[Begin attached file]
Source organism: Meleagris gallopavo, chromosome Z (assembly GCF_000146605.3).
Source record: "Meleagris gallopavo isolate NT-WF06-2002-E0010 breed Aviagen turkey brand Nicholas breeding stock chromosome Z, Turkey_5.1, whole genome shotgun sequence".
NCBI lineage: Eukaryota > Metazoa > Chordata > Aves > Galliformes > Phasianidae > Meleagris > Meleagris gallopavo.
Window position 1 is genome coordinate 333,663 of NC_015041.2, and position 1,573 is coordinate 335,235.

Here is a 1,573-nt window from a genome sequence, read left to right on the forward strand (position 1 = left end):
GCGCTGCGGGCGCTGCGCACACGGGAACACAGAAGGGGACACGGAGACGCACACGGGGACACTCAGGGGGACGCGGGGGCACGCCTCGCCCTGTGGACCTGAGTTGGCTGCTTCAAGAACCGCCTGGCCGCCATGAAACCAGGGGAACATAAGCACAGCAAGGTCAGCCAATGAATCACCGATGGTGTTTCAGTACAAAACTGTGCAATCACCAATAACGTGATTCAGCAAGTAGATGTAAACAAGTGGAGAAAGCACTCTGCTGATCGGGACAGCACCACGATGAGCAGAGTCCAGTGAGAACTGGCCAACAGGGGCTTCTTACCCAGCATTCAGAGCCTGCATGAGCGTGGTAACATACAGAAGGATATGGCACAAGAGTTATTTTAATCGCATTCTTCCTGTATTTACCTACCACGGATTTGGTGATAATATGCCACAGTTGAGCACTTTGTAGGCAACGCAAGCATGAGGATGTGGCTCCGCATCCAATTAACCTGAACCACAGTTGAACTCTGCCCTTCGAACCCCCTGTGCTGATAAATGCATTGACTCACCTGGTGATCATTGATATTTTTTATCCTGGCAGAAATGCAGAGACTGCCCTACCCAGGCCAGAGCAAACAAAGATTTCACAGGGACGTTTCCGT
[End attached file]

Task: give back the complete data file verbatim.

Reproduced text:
Source organism: Meleagris gallopavo, chromosome Z (assembly GCF_000146605.3).
Source record: "Meleagris gallopavo isolate NT-WF06-2002-E0010 breed Aviagen turkey brand Nicholas breeding stock chromosome Z, Turkey_5.1, whole genome shotgun sequence".
NCBI lineage: Eukaryota > Metazoa > Chordata > Aves > Galliformes > Phasianidae > Meleagris > Meleagris gallopavo.
Window position 1 is genome coordinate 333,663 of NC_015041.2, and position 1,573 is coordinate 335,235.

Here is a 1,573-nt window from a genome sequence, read left to right on the forward strand (position 1 = left end):
GCGCTGCGGGCGCTGCGCACACGGGAACACAGAAGGGGACACGGAGACGCACACGGGGACACTCAGGGGGACGCGGGGGCACGCCTCGCCCTGTGGACCTGAGTTGGCTGCTTCAAGAACCGCCTGGCCGCCATGAAACCAGGGGAACATAAGCACAGCAAGGTCAGCCAATGAATCACCGATGGTGTTTCAGTACAAAACTGTGCAATCACCAATAACGTGATTCAGCAAGTAGATGTAAACAAGTGGAGAAAGCACTCTGCTGATCGGGACAGCACCACGATGAGCAGAGTCCAGTGAGAACTGGCCAACAGGGGCTTCTTACCCAGCATTCAGAGCCTGCATGAGCGTGGTAACATACAGAAGGATATGGCACAAGAGTTATTTTAATCGCATTCTTCCTGTATTTACCTACCACGGATTTGGTGATAATATGCCACAGTTGAGCACTTTGTAGGCAACGCAAGCATGAGGATGTGGCTCCGCATCCAATTAACCTGAACCACAGTTGAACTCTGCCCTTCGAACCCCCTGTGCTGATAAATGCATTGACTCACCTGGTGATCATTGATATTTTTTATCCTGGCAGAAATGCAGAGACTGCCCTACCCAGGCCAGAGCAAACAAAGATTTCACAGGGACGTTTCCGT